Last week Jack Crofoot contacted us with good news.
As you will recall, Mr. Crofoot was facing a trial on criminal charges pressed by the grocery chain Spartan Stores. On the advice of Warner Norcross attorney Alex DeYonker, Spartan was trying to intimidate Mr. Crofoot into silence about his mistreatment by the company after one its security guards had falsely twisted a honest mistake into a shoplifting beef against him. (Mr. Crofoot, who is legally blind, exited a Spartan grocery store with an unchecked item in his shopping cart. The security guard accosted him when he was going back into the store to correct his mistake.)
Grand Rapids Assistant City Attorney Margaret Bloemers gleefully piled on to prosecute Mr. Crofoot, even after Spartan's security manager contacted her to drop the charges. You see, the company's surveillance video proved Mr. Crofoot's innocence, and the security manager knew that. This put Spartan Stores in a pickle: They had falsely accused Mr. Crofoot of a crime, about which he had been making public complaints. DeYonker tried to bully Mr. Crofoot into silence by hanging the possibility of future prosecution over his head if he didn't shut up, but Mr. Crofoot refused to be cowed. So Spartan pressed on with charges, with Bloemers happily carrying their water in court.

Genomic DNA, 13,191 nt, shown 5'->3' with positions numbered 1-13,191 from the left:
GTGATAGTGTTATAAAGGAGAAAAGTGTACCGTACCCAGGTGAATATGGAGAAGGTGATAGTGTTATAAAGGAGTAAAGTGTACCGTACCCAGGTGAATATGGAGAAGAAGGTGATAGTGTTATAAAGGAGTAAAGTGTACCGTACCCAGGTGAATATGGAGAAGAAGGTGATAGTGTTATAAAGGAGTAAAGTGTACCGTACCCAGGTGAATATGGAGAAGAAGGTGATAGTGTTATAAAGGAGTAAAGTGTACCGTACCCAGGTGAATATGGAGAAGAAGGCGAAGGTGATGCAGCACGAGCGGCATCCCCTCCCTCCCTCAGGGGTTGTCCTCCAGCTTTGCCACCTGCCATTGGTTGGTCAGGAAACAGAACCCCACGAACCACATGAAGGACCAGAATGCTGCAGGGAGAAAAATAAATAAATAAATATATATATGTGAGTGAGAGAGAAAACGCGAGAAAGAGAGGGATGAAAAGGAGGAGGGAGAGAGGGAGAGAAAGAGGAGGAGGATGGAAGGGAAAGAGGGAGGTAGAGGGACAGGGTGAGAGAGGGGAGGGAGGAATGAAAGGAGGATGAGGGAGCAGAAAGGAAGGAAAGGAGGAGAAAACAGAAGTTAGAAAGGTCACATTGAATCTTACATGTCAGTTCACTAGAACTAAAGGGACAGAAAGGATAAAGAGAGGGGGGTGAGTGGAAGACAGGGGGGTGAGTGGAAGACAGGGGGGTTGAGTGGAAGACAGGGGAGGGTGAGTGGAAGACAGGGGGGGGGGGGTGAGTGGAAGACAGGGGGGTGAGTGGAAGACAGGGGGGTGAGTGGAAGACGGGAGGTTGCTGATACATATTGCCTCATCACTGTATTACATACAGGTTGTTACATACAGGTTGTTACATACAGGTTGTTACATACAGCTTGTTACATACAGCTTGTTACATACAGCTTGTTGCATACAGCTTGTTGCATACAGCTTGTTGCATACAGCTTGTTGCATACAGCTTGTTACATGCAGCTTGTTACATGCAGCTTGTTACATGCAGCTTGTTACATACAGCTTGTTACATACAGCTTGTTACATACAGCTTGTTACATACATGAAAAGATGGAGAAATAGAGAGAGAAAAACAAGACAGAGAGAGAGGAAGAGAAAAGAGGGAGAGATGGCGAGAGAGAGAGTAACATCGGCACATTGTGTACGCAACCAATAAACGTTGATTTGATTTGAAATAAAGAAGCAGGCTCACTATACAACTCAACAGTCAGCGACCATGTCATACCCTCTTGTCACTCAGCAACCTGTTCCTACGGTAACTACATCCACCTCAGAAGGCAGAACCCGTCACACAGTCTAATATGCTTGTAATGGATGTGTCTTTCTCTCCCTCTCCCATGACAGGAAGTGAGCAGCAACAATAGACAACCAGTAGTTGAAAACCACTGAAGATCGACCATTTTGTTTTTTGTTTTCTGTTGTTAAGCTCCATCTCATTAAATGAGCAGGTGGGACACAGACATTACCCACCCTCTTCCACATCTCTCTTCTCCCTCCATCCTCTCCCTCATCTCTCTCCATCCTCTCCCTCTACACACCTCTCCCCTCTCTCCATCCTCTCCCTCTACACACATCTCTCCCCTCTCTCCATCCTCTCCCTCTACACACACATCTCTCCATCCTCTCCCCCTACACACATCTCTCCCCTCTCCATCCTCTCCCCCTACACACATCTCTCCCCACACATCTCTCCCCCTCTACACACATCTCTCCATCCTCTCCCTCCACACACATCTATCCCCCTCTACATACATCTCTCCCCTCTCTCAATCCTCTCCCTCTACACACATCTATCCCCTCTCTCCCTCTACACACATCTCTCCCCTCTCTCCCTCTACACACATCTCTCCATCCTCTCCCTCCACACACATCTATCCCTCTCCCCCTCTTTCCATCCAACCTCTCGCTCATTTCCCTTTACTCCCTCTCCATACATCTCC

This shouldn't have been a tremendous problem for Mr. Crofoot to overcome, because of the evidence of the Spartan surveillance video. However, Spartan refused to release to the court the portion of the video that exonerated Mr. Crofoot, and Mr. Crofoot's public defender did not want to be bothered with defending his client. (After all, that would mean working for his fee paid by the taxpayers, and who are they to expect anything like that?) So, by the time Mr. Crofoot's trial was scheduled for the end of April, things looked bleak.
Fortunately, the American Council for the Blind stepped and sent an attorney to Mr. Crofoot to represent him. All of the sudden, Bloemers folded and the City Attorney's Office signed an agreement dismissing all charges. As for Spartan Stores, all Mr. Crofoot could say is that he signed an agreement to no longer publicly discuss the matter. Therefore, we do not know what, if any, settlement has been reached between Spartan and him. For what it's worth, I will say that a "gag order", like the one Mr. Crofoot spoke of, would indicate his lawyer got him a favorable settlement from Spartan.
So despite the mendacity of Spartan Stores, the thuggery of Warner Norcross, and the supine submission of the City Attorney's Office to the players in town, justice did prevail. Mr. Crofoot is officially no longer a bad man. We wish him well.